Last week our students and interns went on a three-day intensive trip to explore sustainability, education, and community in Israel and Palestine. Current student Ruth Jeffers shares her perspective on the trip.
The semester trip was a whirlwind tour of sites in Israel and Palestine where water is threatened by economic pursuits. The Dead Sea, its terrain and water levels altered in service of mineral extraction for agriculture. The Mediterranean Sea, host to a gas rig that pollutes the air and increases the concentration of greenhouse gases in the atmosphere. The Hula Valley, drained of its water and inhabitants for agricultural use. We also visited several places of environmental resistance, from a Palestinian conservationist who works for the protection of native birds, to Nabat Ecofarm, where a Palestinian family grows food in a way that creates life for the humans, nonhumans, and plants that share the land. We moved from place to place very fast, and I rarely felt like I fully knew where my feet were. Knowing in a way that comes from having the time and space to give your full attention to a place, its people, and their stories. Knowing in a way that sticks in your whole being – body and spirit along with mind. But I caught a glimpse of this knowledge at the Ecofarm, where we stood on grassy hills among trees that seemed impossibly green after a month of the desert contrasting sandy mountains against cloudless blue sky. This was a place where we met a Palestinian family who live on and care for their expansive land, which felt even more significant after driving through Jerusalem and seeing how little space Palestinians have to live on the other side of the wall. On the farm, life was abundant, and it felt right to be in a place where Palestinians live on the land they are rooted to. Of course, not everything was right. They endure restrictions on the kind of food they can grow; they do not experience the same rights in Israel that Jewish Israelis do; and they surely face injustices that we did not learn about. But I could feel that something was different there and that bits of life infused with hints of peace were possible.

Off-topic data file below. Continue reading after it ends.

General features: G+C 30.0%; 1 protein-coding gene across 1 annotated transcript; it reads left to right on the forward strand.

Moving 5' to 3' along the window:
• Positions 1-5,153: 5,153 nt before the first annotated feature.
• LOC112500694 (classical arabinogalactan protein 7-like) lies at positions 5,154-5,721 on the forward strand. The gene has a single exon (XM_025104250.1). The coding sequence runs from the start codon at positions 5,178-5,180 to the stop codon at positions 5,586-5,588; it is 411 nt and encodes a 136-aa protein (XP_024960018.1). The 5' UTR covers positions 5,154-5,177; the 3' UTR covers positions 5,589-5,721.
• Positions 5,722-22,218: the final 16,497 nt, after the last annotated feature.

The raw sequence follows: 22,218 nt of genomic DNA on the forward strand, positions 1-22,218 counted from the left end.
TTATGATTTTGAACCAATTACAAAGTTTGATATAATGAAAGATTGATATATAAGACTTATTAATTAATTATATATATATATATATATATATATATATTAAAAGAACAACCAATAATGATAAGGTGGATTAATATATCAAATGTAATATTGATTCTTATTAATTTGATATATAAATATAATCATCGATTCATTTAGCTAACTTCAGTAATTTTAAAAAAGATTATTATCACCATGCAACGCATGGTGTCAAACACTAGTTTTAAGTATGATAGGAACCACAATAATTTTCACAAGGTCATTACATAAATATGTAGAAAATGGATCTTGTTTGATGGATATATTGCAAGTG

As an international who has only recently started learning about the situation of Israel and Palestine, I know I am always missing pieces of the stories behind people and the land they do or do not inhabit, and I am trying to consider the stories that aren’t told when we are introduced to a place. The purpose of the trip was for the students to see the connection between different environmental issues in Israel and to think about how they could be solved. Intellectually, seeing this connection was important, but I was most moved by the chance to see the wall and the contrast between the cities on either side, to stand on grass and breathe the air of a farm with space to live, and to ask how these realities can both exist and what forces create them. At the Institute, on Kibbutz Ketura, there is no shortage of space. You only have to look up to feel small and enveloped by the world, and that is a unique kind of peace. During the trip, I struggled to feel this peace, but after feeling it at the farm, I better understand what is missing when one group takes away another’s land. I believe that displaced and constricted people have the right, if they wish, to live in spaces where they can breathe, rest, and enjoy peace, and I am thankful that this part of the trip enabled me to imagine one way that justice and freedom can attempt to manifest in this land.